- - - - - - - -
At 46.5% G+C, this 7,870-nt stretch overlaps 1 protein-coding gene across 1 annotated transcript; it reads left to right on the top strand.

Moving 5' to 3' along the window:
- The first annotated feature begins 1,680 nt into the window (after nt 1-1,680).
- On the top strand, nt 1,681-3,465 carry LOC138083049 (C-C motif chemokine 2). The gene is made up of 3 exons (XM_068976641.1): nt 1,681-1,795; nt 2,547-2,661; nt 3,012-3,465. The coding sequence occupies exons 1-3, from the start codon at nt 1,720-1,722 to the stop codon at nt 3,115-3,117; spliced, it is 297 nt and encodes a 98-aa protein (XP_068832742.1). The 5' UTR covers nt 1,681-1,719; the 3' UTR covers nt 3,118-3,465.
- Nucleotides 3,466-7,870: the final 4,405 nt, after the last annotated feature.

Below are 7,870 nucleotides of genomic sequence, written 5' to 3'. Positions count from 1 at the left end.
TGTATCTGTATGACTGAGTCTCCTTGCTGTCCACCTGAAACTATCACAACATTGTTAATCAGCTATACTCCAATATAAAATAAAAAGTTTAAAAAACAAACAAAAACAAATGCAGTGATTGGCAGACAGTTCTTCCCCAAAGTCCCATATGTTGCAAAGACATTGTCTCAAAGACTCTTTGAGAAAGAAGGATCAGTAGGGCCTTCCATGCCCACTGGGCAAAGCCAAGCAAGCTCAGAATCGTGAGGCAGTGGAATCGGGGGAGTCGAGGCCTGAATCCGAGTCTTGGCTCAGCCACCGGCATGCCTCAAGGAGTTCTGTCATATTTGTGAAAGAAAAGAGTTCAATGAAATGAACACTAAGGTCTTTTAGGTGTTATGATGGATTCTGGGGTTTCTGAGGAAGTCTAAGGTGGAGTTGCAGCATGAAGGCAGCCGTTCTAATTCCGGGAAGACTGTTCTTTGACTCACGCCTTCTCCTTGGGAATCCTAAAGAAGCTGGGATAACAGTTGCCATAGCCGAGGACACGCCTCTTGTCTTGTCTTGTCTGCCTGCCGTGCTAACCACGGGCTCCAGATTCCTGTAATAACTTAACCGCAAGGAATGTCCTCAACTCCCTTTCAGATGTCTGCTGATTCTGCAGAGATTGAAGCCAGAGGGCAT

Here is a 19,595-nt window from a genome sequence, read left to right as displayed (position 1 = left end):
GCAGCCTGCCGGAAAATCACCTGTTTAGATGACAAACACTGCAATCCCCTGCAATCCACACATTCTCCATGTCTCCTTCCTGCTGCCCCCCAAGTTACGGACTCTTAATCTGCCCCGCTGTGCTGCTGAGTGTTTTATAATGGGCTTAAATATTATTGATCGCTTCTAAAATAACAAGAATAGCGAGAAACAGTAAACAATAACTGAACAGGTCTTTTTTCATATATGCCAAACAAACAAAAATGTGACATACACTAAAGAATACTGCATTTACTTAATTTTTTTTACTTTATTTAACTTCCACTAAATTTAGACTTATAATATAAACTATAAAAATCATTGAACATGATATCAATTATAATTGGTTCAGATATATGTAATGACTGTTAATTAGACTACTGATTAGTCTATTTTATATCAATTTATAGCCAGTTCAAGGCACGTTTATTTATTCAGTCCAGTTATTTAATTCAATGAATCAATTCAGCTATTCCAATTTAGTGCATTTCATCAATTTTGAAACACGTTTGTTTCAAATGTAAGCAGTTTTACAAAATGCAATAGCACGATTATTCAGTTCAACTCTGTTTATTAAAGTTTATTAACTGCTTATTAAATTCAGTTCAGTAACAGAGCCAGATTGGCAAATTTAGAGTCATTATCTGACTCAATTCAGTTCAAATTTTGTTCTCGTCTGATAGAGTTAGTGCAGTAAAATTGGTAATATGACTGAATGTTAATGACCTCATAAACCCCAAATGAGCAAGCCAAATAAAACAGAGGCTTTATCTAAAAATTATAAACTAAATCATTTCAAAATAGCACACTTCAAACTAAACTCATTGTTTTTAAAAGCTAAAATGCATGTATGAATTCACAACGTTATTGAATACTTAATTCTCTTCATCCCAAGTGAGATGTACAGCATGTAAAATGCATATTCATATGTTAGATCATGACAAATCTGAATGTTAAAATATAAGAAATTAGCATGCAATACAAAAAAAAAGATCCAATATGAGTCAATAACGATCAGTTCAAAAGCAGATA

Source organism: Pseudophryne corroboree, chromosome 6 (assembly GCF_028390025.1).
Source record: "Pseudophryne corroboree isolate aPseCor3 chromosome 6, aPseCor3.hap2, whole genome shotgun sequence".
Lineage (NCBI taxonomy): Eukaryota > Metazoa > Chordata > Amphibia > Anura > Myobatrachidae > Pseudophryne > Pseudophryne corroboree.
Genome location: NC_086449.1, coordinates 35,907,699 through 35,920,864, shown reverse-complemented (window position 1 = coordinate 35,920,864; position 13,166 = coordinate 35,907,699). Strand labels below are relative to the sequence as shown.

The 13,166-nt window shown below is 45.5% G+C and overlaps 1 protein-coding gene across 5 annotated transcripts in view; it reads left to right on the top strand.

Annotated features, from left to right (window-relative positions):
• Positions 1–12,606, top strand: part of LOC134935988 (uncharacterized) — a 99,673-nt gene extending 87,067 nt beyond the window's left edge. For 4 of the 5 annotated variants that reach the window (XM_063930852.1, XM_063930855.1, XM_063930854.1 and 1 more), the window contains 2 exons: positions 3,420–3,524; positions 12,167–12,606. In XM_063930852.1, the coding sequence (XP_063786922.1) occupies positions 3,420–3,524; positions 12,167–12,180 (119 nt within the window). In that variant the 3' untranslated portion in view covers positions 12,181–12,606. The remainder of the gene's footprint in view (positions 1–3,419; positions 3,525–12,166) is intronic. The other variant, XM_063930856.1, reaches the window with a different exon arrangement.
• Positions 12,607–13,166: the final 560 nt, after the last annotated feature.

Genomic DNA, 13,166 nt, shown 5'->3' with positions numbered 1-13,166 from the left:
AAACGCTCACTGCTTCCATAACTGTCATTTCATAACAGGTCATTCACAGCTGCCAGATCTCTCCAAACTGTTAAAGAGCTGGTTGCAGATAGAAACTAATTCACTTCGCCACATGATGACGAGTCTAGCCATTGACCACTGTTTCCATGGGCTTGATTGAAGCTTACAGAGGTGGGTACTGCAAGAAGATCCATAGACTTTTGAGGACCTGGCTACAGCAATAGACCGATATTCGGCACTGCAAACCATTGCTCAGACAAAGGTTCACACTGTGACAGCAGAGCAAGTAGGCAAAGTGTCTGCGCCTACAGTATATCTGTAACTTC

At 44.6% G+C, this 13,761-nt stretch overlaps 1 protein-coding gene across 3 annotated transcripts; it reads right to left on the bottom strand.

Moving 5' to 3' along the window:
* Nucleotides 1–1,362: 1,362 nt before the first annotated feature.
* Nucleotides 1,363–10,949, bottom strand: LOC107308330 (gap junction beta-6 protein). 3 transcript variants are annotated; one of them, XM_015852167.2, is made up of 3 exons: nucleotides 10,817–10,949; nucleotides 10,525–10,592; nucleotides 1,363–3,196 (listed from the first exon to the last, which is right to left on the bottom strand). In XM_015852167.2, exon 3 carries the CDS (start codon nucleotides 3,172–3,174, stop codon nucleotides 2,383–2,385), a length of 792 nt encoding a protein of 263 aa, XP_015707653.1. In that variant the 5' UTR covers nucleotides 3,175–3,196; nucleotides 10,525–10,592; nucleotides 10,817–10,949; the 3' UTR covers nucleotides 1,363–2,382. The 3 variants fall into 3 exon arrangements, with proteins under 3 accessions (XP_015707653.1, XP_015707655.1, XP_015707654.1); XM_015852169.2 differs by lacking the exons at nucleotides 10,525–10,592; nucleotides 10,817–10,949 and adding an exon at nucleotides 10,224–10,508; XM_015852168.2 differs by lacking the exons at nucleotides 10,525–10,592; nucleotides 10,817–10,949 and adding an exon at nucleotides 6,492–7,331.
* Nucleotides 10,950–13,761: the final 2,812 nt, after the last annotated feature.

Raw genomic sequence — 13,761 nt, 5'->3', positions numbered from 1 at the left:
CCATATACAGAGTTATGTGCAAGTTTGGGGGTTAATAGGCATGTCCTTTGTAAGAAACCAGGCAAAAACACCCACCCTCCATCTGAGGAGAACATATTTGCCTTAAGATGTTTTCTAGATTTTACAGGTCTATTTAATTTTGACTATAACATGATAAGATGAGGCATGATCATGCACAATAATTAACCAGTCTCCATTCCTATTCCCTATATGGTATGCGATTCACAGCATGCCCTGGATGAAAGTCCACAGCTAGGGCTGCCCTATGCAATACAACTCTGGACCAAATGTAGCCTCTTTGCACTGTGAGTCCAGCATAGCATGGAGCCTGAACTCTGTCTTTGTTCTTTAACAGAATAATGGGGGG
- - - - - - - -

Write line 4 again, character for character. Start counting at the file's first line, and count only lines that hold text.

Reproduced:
- On the top strand, nt 1,681-3,465 carry LOC138083049 (C-C motif chemokine 2). The gene is made up of 3 exons (XM_068976641.1): nt 1,681-1,795; nt 2,547-2,661; nt 3,012-3,465. The coding sequence occupies exons 1-3, from the start codon at nt 1,720-1,722 to the stop codon at nt 3,115-3,117; spliced, it is 297 nt and encodes a 98-aa protein (XP_068832742.1). The 5' UTR covers nt 1,681-1,719; the 3' UTR covers nt 3,118-3,465.